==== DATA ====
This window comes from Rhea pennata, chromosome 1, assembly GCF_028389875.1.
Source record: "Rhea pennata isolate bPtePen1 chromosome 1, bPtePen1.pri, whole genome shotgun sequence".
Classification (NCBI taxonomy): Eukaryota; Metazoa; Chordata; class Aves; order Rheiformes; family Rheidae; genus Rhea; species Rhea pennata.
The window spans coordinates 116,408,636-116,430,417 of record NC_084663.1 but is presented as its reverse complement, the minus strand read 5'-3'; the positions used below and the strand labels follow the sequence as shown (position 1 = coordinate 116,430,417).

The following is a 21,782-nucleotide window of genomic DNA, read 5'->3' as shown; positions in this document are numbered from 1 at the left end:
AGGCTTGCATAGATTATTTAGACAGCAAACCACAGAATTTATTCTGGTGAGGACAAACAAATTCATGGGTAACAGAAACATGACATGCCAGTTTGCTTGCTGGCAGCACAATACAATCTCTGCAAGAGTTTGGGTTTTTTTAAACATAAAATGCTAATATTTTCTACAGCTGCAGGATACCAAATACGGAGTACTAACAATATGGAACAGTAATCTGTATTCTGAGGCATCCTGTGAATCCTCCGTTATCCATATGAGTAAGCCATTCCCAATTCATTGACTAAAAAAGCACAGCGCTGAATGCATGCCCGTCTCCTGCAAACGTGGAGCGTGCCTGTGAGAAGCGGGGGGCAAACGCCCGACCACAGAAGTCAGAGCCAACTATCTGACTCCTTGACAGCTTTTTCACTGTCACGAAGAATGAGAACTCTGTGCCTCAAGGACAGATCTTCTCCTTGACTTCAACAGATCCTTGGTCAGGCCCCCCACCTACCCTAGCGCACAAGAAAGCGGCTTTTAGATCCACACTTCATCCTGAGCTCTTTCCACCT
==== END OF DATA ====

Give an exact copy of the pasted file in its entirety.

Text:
This window comes from Rhea pennata, chromosome 1, assembly GCF_028389875.1.
Source record: "Rhea pennata isolate bPtePen1 chromosome 1, bPtePen1.pri, whole genome shotgun sequence".
Classification (NCBI taxonomy): Eukaryota; Metazoa; Chordata; class Aves; order Rheiformes; family Rheidae; genus Rhea; species Rhea pennata.
The window spans coordinates 116,408,636-116,430,417 of record NC_084663.1 but is presented as its reverse complement, the minus strand read 5'-3'; the positions used below and the strand labels follow the sequence as shown (position 1 = coordinate 116,430,417).

The following is a 21,782-nucleotide window of genomic DNA, read 5'->3' as shown; positions in this document are numbered from 1 at the left end:
AGGCTTGCATAGATTATTTAGACAGCAAACCACAGAATTTATTCTGGTGAGGACAAACAAATTCATGGGTAACAGAAACATGACATGCCAGTTTGCTTGCTGGCAGCACAATACAATCTCTGCAAGAGTTTGGGTTTTTTTAAACATAAAATGCTAATATTTTCTACAGCTGCAGGATACCAAATACGGAGTACTAACAATATGGAACAGTAATCTGTATTCTGAGGCATCCTGTGAATCCTCCGTTATCCATATGAGTAAGCCATTCCCAATTCATTGACTAAAAAAGCACAGCGCTGAATGCATGCCCGTCTCCTGCAAACGTGGAGCGTGCCTGTGAGAAGCGGGGGGCAAACGCCCGACCACAGAAGTCAGAGCCAACTATCTGACTCCTTGACAGCTTTTTCACTGTCACGAAGAATGAGAACTCTGTGCCTCAAGGACAGATCTTCTCCTTGACTTCAACAGATCCTTGGTCAGGCCCCCCACCTACCCTAGCGCACAAGAAAGCGGCTTTTAGATCCACACTTCATCCTGAGCTCTTTCCACCT